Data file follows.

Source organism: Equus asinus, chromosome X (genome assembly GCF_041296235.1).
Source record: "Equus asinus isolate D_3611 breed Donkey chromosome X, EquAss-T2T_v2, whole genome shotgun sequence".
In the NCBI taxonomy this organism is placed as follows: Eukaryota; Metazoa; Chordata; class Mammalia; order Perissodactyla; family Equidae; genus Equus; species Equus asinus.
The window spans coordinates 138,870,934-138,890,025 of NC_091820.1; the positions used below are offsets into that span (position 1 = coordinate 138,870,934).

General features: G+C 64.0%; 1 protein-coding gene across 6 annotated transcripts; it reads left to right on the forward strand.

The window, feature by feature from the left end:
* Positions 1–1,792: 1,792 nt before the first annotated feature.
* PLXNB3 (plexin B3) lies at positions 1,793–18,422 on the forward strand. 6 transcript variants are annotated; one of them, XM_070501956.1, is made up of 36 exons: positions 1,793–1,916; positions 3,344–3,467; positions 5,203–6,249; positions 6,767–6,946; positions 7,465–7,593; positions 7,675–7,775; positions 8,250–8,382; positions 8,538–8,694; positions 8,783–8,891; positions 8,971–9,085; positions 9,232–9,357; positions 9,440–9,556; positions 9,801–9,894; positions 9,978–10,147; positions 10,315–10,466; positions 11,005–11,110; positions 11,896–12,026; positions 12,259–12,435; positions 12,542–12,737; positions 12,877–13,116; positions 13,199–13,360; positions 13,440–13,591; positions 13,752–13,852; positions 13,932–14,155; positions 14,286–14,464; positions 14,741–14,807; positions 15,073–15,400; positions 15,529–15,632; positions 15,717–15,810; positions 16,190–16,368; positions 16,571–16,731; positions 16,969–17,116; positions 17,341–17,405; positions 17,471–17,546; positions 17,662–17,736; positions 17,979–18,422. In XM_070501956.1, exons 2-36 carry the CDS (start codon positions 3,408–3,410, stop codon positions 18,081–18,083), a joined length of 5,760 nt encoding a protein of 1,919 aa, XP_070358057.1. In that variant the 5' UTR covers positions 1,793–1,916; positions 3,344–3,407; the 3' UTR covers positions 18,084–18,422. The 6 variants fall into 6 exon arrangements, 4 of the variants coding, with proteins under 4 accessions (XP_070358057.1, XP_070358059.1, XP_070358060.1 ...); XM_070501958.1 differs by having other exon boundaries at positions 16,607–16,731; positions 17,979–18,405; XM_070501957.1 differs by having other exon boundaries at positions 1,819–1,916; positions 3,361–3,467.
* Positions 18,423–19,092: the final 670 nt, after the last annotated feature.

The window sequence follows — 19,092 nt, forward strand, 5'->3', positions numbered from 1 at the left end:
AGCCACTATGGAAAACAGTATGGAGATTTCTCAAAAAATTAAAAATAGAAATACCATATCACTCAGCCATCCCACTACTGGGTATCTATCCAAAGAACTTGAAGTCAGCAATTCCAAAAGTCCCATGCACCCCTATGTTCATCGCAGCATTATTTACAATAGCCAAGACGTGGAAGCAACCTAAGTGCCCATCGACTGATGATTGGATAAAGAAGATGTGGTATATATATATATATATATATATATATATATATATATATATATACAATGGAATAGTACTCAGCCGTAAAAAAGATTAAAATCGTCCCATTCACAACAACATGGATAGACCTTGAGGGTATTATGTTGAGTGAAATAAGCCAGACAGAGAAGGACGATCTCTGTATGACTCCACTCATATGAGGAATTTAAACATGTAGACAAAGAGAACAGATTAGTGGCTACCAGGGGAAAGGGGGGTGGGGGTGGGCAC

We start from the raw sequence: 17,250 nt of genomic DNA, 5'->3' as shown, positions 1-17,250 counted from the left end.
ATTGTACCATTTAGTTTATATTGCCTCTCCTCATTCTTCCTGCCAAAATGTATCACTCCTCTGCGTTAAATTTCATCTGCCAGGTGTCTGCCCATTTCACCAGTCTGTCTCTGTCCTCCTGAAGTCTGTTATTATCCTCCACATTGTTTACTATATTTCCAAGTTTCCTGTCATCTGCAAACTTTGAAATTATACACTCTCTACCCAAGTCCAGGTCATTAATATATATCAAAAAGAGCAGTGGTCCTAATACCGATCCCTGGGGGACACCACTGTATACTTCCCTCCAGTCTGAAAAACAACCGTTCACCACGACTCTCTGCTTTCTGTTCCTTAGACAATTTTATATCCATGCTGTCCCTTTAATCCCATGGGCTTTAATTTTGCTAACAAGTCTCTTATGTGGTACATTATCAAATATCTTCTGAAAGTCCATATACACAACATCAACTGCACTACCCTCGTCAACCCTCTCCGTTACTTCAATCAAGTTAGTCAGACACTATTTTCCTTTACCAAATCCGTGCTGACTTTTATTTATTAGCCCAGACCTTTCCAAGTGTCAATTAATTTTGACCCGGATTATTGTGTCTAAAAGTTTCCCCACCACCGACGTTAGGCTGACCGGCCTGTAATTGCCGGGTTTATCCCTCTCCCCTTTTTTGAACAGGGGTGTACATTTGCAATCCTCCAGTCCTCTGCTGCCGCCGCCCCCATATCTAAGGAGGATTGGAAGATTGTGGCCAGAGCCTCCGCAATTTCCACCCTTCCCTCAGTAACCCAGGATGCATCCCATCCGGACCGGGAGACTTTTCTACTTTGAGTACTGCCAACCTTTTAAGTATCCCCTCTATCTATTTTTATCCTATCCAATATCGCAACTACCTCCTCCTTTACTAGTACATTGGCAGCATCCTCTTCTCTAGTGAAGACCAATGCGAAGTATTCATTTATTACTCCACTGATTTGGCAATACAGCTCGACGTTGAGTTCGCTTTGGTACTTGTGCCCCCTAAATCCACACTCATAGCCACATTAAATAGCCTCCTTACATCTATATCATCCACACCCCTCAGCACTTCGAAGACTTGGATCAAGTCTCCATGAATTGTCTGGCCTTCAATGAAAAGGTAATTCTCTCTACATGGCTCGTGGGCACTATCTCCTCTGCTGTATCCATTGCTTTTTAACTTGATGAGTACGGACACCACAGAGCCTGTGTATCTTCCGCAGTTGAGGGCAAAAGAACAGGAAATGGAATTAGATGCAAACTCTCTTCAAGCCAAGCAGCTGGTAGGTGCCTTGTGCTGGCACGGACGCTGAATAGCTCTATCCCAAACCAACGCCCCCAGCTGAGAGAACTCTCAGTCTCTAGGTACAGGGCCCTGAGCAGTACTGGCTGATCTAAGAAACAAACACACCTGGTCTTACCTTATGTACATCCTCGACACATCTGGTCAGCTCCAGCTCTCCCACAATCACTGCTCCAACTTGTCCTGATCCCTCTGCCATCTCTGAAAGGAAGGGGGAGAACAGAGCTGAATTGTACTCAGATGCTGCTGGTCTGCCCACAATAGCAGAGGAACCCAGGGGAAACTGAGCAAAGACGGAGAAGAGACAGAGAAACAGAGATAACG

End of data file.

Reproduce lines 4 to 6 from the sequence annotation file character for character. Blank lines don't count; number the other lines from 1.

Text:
The window spans coordinates 138,870,934-138,890,025 of NC_091820.1; the positions used below are offsets into that span (position 1 = coordinate 138,870,934).

General features: G+C 64.0%; 1 protein-coding gene across 6 annotated transcripts; it reads left to right on the forward strand.

The window, feature by feature from the left end: